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McCarthy to read as part of Writers@Monmouth series

MONMOUTH, Ill. – When you ask John McCarthy why he writes poems, he’s quick to point to the landscape that has shaped him.

In McCarthy’s words, he writes “to showcase and illuminate the diverse experiences of Midwestern life that are hiding among its prairies, fields and cities, as well as venerate its often underappreciated beauty.”

Monmouth College students and community members will have a chance to hear from McCarthy at 4:30 p.m. Feb. 25 in the Mellinger Teaching Learning Center when he reads from his new collection of poetry, Scared Violent like Horses.

His second collection, McCarthy’s latest volume was chosen by notable writer Victoria Chang as the winner of the Jake Adam York Prize, sponsored by literary publishing leader Milkweed Books.

The poems in this new collection, along with McCarthy’s earlier Ghost County, challenge the notion of “anything outside of Chicago as agricultural flyover country.” Now a Chicago resident himself, McCarthy wants to complicate and reconsider this often oversimplified region.

“It is the expansiveness of the Midwest – Illinois, specifically,” he said, “which has allowed me to explore the deep themes of trauma, grief and loss, as well the intersections of race and class.”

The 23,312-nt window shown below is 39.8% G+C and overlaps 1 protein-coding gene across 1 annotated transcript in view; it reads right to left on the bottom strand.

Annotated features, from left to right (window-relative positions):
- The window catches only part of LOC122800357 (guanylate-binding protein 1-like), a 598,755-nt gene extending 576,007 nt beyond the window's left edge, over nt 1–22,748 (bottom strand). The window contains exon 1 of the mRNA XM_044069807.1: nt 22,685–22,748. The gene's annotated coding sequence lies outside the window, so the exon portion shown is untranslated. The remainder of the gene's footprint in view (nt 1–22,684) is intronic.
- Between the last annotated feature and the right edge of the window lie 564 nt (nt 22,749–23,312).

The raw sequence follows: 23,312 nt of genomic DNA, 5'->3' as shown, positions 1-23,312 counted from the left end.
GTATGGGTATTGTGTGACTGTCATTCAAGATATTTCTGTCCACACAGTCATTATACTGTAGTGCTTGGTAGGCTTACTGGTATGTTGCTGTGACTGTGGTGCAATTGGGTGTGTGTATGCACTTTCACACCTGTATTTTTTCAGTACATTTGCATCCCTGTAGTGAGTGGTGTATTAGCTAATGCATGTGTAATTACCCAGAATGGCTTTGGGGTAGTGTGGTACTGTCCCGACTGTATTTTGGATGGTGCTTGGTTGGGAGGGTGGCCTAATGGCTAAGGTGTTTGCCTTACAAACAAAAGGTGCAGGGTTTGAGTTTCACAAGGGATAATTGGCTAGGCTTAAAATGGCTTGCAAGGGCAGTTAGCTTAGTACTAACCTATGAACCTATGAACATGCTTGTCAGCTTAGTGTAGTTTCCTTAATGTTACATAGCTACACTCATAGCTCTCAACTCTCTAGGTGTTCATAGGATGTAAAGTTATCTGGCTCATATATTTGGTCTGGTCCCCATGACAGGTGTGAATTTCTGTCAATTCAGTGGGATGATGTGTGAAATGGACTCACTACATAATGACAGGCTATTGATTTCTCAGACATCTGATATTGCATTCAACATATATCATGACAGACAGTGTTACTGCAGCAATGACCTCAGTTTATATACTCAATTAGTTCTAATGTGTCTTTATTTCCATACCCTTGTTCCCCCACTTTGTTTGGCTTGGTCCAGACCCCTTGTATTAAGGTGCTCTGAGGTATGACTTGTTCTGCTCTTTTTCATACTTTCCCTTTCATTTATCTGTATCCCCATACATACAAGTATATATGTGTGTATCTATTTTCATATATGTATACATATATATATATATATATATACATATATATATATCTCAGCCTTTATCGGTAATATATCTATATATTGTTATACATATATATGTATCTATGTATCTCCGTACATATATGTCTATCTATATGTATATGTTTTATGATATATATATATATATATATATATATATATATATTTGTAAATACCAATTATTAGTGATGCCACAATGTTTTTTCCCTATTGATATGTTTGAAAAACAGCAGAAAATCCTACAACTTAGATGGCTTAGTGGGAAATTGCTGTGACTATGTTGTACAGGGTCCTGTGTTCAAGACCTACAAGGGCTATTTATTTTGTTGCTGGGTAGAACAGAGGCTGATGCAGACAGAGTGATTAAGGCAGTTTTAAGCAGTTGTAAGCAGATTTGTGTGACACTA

In addition to his afternoon reading, McCarthy will meet with students studying contemporary American poetry and members of a Reflections class on masculinity, as well as interact with environmental studies students.

Associate Professor of English David Wright will host the visiting writer.

“I’m excited, again, to have a poet of John’s caliber here to engage with our student writers and readers,” said Wright. “Already, the upper division poetry students have been eagerly reading his work and developing questions to ask him during our class session.”

Wright pointed out the value of having working writers on campus: “Literature is a living thing, and there’s no better way to understand that than to have writers shaped by this very place who are making challenging, meaningful art from their experience. “

McCarthy will have copies of his work for sale at the reading. For more information about the poet himself, visit For information about Writers@Monmouth visit, contact Wright at